the pretrial viewing of photographs was free of impermissible suggestiveness, and the evidence is clear and convincing that the defendant's in-court identification originated with observation of defendant at the time of the robbery and not with the photographs, the failure of the trial court to conduct a voir dire and make findings of fact . . . must be deemed harmless error.
Because defendant failed to include the photographs from the line-up in the record on appeal, we are unable to determine whether the line-up was indeed impermissibly suggestive. The record does reveal, however, clear and convincing evidence that Darnell Singletary's identification of defendant as the perpetrator originated with his observation of defendant at the time of the shooting. That evidence includes the following: 1) while it was night when the shooting occurred, the parking lot was illuminated by a security light on the corner of Studio 41 and by streetlights; 2) Darnell was familiar with defendant's appearance and dress that night, as he had seen him earlier at the home of a mutual acquaintance where defendant had requested a cigarette of Darnell; 3) shortly thereafter, Darnell saw defendant and greeted him in the club parking lot; 4) minutes before the shooting, defendant walked up to Darnell Singletary and Glenda Love; 5) Darnell had ample opportunity to observe defendant as the perpetrator when Darnell called out in amazement to him after the first shot and as defendant approached the felled Singletary and Love within two to six feet to shoot at them a second time; and 6) while an angry and uncooperative Darnell did not identify defendant at the hospital on the night of the shooting, he did identify defendant the next morning and again a week later. Under these circumstances, it is clear that Darnell was able to recognize defendant in the parking lot and to observe him as he fired the shots.
Assuming, arguendo, that the photographic line-up was impermissibly suggestive, we hold that satisfaction of the second prong in Stepney, the presence of clear and convincing evidence of the independent origin of the identification, renders the trial court's failure to conduct a voir dire harmless. Unlike in Stepney, the witness here knew the defendant prior to the time of the shooting. The danger that a suggestive photographic line-up will result in a misidentification is much greater when the witness has never seen the perpetrator prior to the time of the crime. See Simmons v. United States, 390 U.S. 377, 383, 19 L.Ed.2d 1247, 1253 (1968) (if a witness only obtained a brief glimpse of a criminal, a subsequent photographic display might cause the witness to retain an image of the photograph rather than an image of the person actually seen). Darnell had worked daily with defendant in tobacco for the two weeks preceding the shooting. They had mutual acquaintances and frequented the same night entertainment spots. Where, as here, there is clear and convincing evidence that the witness knew and was familiar with the defendant, that the witness had ample and clear opportunity to observe the defendant as he committed the crime, and that the witness consistently identified the defendant as the perpetrator, we hold that the failure of the trial court to conduct a voir dire on the possibility of taint from a suggestive photographic line-up is harmless.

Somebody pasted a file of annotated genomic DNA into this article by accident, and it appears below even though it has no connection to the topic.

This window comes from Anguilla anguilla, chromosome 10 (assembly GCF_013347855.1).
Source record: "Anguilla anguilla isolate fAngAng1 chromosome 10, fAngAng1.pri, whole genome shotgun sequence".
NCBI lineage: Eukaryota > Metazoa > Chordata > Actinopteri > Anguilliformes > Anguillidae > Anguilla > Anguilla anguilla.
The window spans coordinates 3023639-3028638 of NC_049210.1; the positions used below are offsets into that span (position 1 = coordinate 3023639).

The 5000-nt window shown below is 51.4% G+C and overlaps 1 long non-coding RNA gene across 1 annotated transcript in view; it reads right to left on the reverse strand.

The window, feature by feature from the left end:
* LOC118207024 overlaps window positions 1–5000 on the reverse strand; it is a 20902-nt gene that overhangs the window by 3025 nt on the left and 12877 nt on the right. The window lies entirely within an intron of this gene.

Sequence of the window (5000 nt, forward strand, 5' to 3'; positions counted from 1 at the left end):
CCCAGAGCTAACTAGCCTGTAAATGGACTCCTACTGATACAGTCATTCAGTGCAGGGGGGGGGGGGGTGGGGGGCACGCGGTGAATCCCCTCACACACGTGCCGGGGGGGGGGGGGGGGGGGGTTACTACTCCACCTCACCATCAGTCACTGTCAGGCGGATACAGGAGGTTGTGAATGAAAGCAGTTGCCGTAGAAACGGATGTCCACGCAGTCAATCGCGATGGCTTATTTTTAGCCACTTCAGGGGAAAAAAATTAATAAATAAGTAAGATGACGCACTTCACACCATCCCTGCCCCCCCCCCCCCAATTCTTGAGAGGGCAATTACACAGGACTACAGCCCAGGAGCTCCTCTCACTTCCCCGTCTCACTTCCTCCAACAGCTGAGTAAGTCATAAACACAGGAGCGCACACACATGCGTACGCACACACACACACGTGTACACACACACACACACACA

As a final assignment of error, defendant contends that the trial court erred in denying the following motions: a motion to dismiss the charges at the close of the State's evidence; a motion to dismiss at the close of all the evidence; a motion not to instruct the jury on the charge of first-degree murder because there was insufficient evidence to support the charge; and a motion to dismiss the verdicts on the grounds of insufficient evidence to sustain the convictions. Defendant first argues that the State failed to present substantial evidence that defendant was the perpetrator of the crimes. A guilty verdict will be upheld if the State presents substantial evidence — relevant evidence which a reasonable mind might accept as adequate to support a conclusion — of each element of the offense charged. State v. Black, 328 N.C. 191, 199, 400 S.E.2d 398, 403 (1991). Contrary to defendant's argument, the State presented substantial evidence that defendant was the perpetrator of the crimes charged. The contradictions and discrepancies in the witnesses' testimony and in their descriptions of the perpetrator, to which defendant points, are matters within the special province of the jury to resolve. Id.